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Putting Things In Perspective

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posted on Dec, 20 2012 @ 09:29 AM
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The primary argument I've seen in the anti-gun debate is basically "I don't see any reason for these types of weapons so they should be banned."

Why do some people feel that because they don't enjoy something, nobody should have it?

Tobacco kills MILLIONS of people every year through direct use and second-hand smoke. Millions more are living with serious ailments due to tobacco use. I don't smoke, I hate the smell of smoke, and I hate being around someone right after they've smoked. However, millions of people enjoy the use of tobacco so I would never push for a ban on a substance just because I don't like it and can't fathom why anyone would want to use it just because I DON'T UNDERSTAND IT.

From the CDC:

-Tobacco use is the leading preventable cause of death.
-Worldwide, tobacco use causes more than 5 million deaths per year, and current trends show that tobacco use will cause more than 8 million deaths annually by 2030.
-In the United States, smoking is responsible for about one in five deaths annually (i.e., about 443,000 deaths per year, and an estimated 49,000 of these smoking-related deaths are the result of secondhand smoke exposure).
-On average, smokers die 13 to 14 years earlier than nonsmokers.

-Cigarette smoking costs more than $193 billion (i.e., $97 billion in lost productivity plus $96 billion in health care expenditures).
-Secondhand smoke costs more than $10 billion (i.e., health care expenditures, morbidity, and mortality).

Put plainly: Why do you want to ban something that millions of people enjoy simply because it's been used nefariously to kill a total of 60 or so people (total of Aurora and Sandy Hook shootings)?
edit on 12/20/2012 by Answer because: (no reason given)




posted on Dec, 20 2012 @ 09:40 AM
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reply to post by Answer
 


Look, it's your job to police your own crazies. I smack down the effing granola-crunching tree huggers down all the time with pleasure because they can be CRAZY.

So on that note, if you legally want to go through a gun dealer, get the required background checks and the like to get your weapon, which has no other common use other than to kill, so be it.

I do have a problem, however, when anyone can walk into a gun show in Pennsylvania, walk up to a "private" dealer, buy military-grade weapons and weapon paraphernalia, and walk out in under 30 minutes without any background check, or even an adverse question from the seller. If you don't see the problem with that, then I don't know what to tell you.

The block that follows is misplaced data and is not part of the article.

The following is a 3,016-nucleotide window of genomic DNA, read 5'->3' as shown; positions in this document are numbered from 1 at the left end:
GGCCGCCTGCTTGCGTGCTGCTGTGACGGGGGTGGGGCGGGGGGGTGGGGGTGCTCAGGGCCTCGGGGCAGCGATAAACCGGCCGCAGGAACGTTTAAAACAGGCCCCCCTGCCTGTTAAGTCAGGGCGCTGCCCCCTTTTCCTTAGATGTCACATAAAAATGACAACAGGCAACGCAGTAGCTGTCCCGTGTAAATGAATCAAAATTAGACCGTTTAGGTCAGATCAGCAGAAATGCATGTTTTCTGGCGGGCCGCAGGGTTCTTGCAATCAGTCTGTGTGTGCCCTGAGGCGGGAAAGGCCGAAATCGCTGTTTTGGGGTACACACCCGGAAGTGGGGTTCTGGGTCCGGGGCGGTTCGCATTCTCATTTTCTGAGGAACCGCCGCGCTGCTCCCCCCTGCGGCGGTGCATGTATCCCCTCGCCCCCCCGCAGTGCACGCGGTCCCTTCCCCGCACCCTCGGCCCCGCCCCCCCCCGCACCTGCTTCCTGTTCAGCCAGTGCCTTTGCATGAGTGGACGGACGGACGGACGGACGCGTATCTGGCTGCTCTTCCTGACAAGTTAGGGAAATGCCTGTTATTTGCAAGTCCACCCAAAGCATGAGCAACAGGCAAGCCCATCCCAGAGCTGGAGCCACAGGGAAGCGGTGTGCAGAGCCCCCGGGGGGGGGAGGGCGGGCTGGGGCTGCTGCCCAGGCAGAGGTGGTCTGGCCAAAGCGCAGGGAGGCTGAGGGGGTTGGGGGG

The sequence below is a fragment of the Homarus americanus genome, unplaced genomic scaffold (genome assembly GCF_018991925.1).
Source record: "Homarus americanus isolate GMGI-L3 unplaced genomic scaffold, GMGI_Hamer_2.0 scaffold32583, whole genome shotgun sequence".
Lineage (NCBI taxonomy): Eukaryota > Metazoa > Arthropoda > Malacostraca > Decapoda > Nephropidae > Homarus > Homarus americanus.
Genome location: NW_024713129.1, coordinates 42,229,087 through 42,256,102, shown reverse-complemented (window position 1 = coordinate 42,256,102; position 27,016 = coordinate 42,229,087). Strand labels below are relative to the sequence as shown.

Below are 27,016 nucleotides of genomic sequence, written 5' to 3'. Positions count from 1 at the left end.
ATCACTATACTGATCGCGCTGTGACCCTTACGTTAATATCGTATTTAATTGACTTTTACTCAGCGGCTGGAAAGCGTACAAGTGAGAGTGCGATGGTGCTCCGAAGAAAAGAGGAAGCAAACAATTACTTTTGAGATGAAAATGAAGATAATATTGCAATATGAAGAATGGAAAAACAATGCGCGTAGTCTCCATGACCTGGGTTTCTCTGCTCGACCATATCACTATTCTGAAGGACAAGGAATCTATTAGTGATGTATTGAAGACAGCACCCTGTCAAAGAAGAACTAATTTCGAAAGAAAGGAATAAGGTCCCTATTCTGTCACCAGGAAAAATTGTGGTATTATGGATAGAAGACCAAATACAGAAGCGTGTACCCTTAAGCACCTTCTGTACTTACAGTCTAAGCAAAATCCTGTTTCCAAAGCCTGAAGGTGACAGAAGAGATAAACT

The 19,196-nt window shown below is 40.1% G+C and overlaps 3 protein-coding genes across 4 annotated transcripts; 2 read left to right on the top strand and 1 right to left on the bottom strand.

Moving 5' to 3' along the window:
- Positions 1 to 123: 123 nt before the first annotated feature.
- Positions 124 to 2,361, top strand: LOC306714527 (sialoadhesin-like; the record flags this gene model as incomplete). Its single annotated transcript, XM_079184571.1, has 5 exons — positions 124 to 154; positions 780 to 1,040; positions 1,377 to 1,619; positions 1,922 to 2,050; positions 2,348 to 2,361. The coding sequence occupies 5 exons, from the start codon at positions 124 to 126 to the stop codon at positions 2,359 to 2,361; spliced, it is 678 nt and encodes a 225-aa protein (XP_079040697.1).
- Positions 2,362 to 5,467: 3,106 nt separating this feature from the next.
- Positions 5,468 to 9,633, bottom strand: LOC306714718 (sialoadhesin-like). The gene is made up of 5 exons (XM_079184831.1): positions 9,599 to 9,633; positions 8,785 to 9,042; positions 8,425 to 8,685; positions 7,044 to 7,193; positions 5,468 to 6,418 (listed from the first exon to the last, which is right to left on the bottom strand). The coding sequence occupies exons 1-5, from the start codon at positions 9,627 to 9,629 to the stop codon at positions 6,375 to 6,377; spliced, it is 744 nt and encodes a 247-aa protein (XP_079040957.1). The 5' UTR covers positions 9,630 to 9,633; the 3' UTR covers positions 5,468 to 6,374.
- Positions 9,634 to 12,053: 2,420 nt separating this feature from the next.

posted on Dec, 20 2012 @ 09:57 AM
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Originally posted by DarkKnight76
reply to post by Answer
 


Look, it's your job to police your own crazies. I smack down the effing granola-crunching tree huggers down all the time with pleasure because they can be CRAZY.

So on that note, if you legally want to go through a gun dealer, get the required background checks and the like to get your weapon, which has no other common use other than to kill, so be it.

I do have a problem, however, when anyone can walk into a gun show in Pennsylvania, walk up to a "private" dealer, buy military-grade weapons and weapon paraphernalia, and walk out in under 30 minutes without any background check, or even an adverse question from the seller. If you don't see the problem with that, then I don't know what to tell you.


You are mistaken, and I don't mean that in any sort of attacking way... just factually.

There is no such thing as a "private dealer" at a gunshow. There are dealers with booths set up who are required to do all the normal paperwork and background checks and there are private owners who pay admission to the show that are walking around with their privately-owned firearms looking to sell them. The same person could sell their firearm in the newspaper classifieds, on internet websites, a garage sale, or just by sitting in a parking lot with a "gun for sale" sign on their car. I want to make sure that you're not mixing things up thanks to the "gunshow loophole" propaganda.

If you're saying that all private sales should require a background check, I can tell you from experience that the background check is almost worthless. I worked behind the gun counter at a Bass Pro Shop and did many MANY firearm sales. The paperwork relies on the honor system and the phone call to the FBI Instant Check system only verifies that they don't have a felony record. Mental health records aren't even in the system and many states don't report their crime data to the system.

What's needed is a more effective system. However, a determined individual will ALWAYS be able to buy a gun if they want it so you're only scratching at the surface of the real problem, which is mental health... not guns.